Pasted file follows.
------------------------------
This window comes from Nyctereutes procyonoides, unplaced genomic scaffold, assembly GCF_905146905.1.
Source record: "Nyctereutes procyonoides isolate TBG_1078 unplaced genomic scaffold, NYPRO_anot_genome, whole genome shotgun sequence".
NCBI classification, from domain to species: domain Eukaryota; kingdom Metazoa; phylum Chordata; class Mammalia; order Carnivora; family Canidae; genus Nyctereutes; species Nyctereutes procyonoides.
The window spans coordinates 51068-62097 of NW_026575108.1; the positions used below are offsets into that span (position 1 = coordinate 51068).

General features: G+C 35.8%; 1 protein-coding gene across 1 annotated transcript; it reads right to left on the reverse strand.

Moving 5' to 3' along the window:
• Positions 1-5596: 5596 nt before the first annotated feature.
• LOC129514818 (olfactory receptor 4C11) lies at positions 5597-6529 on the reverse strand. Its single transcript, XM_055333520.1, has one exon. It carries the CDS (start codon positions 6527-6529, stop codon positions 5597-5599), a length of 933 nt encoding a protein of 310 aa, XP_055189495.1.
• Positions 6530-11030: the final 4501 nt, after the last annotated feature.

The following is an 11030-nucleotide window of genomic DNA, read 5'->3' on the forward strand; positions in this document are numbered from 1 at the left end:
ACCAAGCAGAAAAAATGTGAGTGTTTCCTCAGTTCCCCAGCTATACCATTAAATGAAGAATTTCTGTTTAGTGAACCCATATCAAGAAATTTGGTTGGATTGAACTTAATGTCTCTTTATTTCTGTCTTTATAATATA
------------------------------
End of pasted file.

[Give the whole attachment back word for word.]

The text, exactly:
This window comes from Nyctereutes procyonoides, unplaced genomic scaffold, assembly GCF_905146905.1.
Source record: "Nyctereutes procyonoides isolate TBG_1078 unplaced genomic scaffold, NYPRO_anot_genome, whole genome shotgun sequence".
NCBI classification, from domain to species: domain Eukaryota; kingdom Metazoa; phylum Chordata; class Mammalia; order Carnivora; family Canidae; genus Nyctereutes; species Nyctereutes procyonoides.
The window spans coordinates 51068-62097 of NW_026575108.1; the positions used below are offsets into that span (position 1 = coordinate 51068).

General features: G+C 35.8%; 1 protein-coding gene across 1 annotated transcript; it reads right to left on the reverse strand.

Moving 5' to 3' along the window:
• Positions 1-5596: 5596 nt before the first annotated feature.
• LOC129514818 (olfactory receptor 4C11) lies at positions 5597-6529 on the reverse strand. Its single transcript, XM_055333520.1, has one exon. It carries the CDS (start codon positions 6527-6529, stop codon positions 5597-5599), a length of 933 nt encoding a protein of 310 aa, XP_055189495.1.
• Positions 6530-11030: the final 4501 nt, after the last annotated feature.

The following is an 11030-nucleotide window of genomic DNA, read 5'->3' on the forward strand; positions in this document are numbered from 1 at the left end:
ACCAAGCAGAAAAAATGTGAGTGTTTCCTCAGTTCCCCAGCTATACCATTAAATGAAGAATTTCTGTTTAGTGAACCCATATCAAGAAATTTGGTTGGATTGAACTTAATGTCTCTTTATTTCTGTCTTTATAATATA